Steve Kearney's departure from Parramatta could be good news for the Kiwis, according to prominent league personalities on both sides of the Tasman.
Kearney announced on Friday he would leave Parramatta Stadium after a season which promised much but has delivered little.The Eels remain bottom of the NRL ladder.
Some suggest Kearney's move could be detrimental to the national side, both in terms of the undoubted blow to his confidence and the fact that he will no longer have the unique insight offered to an NRL coach of all the players across the competition.
Former Kiwis and Manly coach and recent Manly CEO Graham Lowe feels while it was harsh on Kearney, there will be a silver lining.
"I felt he might have had too much on his shoulders," says Lowe, "and maybe he fell into the trap of thinking coaching is a science, rather than an art.
"But more successful and experienced coaches than Steven have tried to juggle [club and country roles] and failed, so it is a big call.
"Now all his focus can be on the Kiwis job - it's almost a perfect pass for the New Zealand Rugby League."
Lowe also hopes people don't dwell on the issues around Kearney's demise and instead start to look forward.
"There is no point looking back," says Lowe. "You can't look at the problems - you need to look at the solution."
NZRL CEO Jim Doyle told the Herald on Sunday earlier this year that Kearney would retain his full backing and support through to the 2013 World Cup, regardless of what transpired at Parramatta, and he has continued that line in recent days.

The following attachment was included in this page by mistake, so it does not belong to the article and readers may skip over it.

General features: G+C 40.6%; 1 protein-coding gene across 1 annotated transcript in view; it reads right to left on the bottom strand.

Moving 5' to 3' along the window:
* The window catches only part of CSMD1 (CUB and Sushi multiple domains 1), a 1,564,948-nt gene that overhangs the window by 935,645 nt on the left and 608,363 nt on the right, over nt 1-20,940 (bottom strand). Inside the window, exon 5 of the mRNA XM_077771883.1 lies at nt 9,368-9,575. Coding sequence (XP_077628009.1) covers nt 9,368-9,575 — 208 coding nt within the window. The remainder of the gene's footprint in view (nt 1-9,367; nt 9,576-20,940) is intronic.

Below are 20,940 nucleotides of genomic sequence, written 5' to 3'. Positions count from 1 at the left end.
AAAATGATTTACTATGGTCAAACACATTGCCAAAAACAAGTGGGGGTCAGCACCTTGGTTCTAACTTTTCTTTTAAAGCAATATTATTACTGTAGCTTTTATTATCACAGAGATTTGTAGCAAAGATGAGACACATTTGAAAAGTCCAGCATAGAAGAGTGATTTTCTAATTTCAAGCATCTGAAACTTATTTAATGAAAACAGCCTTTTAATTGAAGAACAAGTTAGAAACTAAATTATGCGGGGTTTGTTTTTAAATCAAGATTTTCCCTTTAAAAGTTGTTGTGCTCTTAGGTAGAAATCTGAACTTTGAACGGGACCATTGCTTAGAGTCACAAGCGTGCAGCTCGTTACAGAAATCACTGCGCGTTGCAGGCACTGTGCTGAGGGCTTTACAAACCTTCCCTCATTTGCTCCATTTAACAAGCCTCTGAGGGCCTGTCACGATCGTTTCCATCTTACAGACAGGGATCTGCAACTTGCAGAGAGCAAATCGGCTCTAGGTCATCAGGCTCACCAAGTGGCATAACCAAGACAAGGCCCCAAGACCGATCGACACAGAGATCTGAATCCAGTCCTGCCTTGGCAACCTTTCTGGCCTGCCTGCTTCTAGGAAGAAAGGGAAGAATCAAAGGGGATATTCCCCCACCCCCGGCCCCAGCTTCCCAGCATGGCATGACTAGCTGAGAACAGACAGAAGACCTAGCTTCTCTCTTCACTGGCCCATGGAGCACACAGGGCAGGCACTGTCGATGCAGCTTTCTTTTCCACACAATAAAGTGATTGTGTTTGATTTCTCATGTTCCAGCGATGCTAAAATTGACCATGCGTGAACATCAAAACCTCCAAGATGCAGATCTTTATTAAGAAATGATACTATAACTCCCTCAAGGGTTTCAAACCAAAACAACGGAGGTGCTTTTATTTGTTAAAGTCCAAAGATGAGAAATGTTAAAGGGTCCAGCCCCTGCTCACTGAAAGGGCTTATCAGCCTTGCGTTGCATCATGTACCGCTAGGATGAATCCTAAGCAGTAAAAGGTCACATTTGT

There is even talk of Kearney being used in a full-time role. It is hard to justify this year, with little international activity, but would make sense leading into the World Cup.
"Being full-time would give him more of a chance to identify possible bolters," says Lowe, "and keep more of an eye on possible talent. I'm sure he could be involved in development and other activities but his main and only job is to win test matches. The amount of talent at his disposal at the moment is mouthwatering and we need to take full advantage."
Former Kangaroos and Warriors captain Steve Price agrees with Lowe.
"International jobs these days are almost becoming too big to be added on to a club coaching role. I've seen it with Australian coaches and it was always difficult for them to combine both roles."
Probably the greatest league coach ever, Wayne Bennett, struggled to fulfil both roles in 2005, with the Kangaroos losing the Tri-Nations after Bennett had endured a tough season with the Broncos.
Price also remembers the huge demands on Ricky Stuart in 2008, when he was in charge of a struggling Cronulla outfit and then had to guide Australia through a World Cup campaign on home soil.
"It's also impossible to put your energies into both jobs," says Price. "[Former Queensland coach] Michael Hagan told me recently he didn't know how he did it [coaching club and Origin], saying that it was incredibly demanding and his head was spinning virtually the whole time."